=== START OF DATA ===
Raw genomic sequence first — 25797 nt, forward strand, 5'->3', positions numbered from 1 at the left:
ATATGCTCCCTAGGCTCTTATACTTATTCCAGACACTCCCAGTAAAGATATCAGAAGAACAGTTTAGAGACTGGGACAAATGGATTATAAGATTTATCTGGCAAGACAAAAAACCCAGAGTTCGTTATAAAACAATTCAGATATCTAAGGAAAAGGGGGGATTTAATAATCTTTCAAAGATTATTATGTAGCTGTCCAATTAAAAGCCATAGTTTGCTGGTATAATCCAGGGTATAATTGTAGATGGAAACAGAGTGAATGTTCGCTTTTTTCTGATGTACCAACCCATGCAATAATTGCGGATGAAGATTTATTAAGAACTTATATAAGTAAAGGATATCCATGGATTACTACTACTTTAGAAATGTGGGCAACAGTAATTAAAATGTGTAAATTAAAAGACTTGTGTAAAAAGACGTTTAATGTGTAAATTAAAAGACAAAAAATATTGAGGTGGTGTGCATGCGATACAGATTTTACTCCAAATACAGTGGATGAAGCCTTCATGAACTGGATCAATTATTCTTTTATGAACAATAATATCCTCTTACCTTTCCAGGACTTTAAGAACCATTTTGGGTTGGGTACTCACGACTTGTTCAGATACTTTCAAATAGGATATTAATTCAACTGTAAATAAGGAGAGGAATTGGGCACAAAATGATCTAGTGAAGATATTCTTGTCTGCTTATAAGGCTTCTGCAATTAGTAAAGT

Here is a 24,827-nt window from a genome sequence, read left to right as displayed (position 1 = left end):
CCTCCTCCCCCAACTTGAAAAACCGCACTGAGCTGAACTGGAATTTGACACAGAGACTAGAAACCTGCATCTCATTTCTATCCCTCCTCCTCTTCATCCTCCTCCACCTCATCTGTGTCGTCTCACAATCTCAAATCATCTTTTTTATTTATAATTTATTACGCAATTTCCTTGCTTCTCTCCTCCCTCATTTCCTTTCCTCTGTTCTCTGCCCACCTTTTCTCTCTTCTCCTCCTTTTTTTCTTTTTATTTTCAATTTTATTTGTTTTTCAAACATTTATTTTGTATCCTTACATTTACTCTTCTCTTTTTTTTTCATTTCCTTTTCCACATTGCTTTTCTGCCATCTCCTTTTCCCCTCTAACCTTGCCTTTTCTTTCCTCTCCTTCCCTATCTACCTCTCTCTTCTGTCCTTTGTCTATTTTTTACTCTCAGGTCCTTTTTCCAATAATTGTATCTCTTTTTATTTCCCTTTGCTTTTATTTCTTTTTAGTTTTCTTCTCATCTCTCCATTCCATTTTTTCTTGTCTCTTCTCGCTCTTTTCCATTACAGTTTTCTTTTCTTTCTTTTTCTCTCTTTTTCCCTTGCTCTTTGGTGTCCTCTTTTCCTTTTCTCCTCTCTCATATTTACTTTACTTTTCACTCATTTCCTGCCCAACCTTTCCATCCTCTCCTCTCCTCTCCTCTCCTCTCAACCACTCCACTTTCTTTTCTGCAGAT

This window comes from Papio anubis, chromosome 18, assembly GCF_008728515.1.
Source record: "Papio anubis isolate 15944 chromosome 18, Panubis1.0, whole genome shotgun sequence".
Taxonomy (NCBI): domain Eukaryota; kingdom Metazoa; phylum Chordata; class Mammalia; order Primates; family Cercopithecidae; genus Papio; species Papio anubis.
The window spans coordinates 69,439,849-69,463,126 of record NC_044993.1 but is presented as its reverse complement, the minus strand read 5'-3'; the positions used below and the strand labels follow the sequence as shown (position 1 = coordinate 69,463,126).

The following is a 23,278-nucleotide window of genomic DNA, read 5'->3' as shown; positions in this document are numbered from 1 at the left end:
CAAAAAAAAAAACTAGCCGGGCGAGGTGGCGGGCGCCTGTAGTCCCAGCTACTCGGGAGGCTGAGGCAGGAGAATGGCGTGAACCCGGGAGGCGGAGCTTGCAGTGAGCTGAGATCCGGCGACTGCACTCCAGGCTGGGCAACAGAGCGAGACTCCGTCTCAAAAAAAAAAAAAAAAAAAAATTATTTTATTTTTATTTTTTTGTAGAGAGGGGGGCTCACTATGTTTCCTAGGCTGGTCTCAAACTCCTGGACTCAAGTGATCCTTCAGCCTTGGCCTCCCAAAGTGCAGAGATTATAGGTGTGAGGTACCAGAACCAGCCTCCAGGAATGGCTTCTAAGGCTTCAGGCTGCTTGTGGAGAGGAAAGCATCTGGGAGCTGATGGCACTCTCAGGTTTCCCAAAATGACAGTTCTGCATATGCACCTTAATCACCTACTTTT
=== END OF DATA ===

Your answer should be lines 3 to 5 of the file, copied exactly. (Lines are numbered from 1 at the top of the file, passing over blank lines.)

Here is a 24,827-nt window from a genome sequence, read left to right as displayed (position 1 = left end):
CCTCCTCCCCCAACTTGAAAAACCGCACTGAGCTGAACTGGAATTTGACACAGAGACTAGAAACCTGCATCTCATTTCTATCCCTCCTCCTCTTCATCCTCCTCCACCTCATCTGTGTCGTCTCACAATCTCAAATCATCTTTTTTATTTATAATTTATTACGCAATTTCCTTGCTTCTCTCCTCCCTCATTTCCTTTCCTCTGTTCTCTGCCCACCTTTTCTCTCTTCTCCTCCTTTTTTTCTTTTTATTTTCAATTTTATTTGTTTTTCAAACATTTATTTTGTATCCTTACATTTACTCTTCTCTTTTTTTTTCATTTCCTTTTCCACATTGCTTTTCTGCCATCTCCTTTTCCCCTCTAACCTTGCCTTTTCTTTCCTCTCCTTCCCTATCTACCTCTCTCTTCTGTCCTTTGTCTATTTTTTACTCTCAGGTCCTTTTTCCAATAATTGTATCTCTTTTTATTTCCCTTTGCTTTTATTTCTTTTTAGTTTTCTTCTCATCTCTCCATTCCATTTTTTCTTGTCTCTTCTCGCTCTTTTCCATTACAGTTTTCTTTTCTTTCTTTTTCTCTCTTTTTCCCTTGCTCTTTGGTGTCCTCTTTTCCTTTTCTCCTCTCTCATATTTACTTTACTTTTCACTCATTTCCTGCCCAACCTTTCCATCCTCTCCTCTCCTCTCCTCTCCTCTCAACCACTCCACTTTCTTTTCTGCAGAT

This window comes from Papio anubis, chromosome 18, assembly GCF_008728515.1.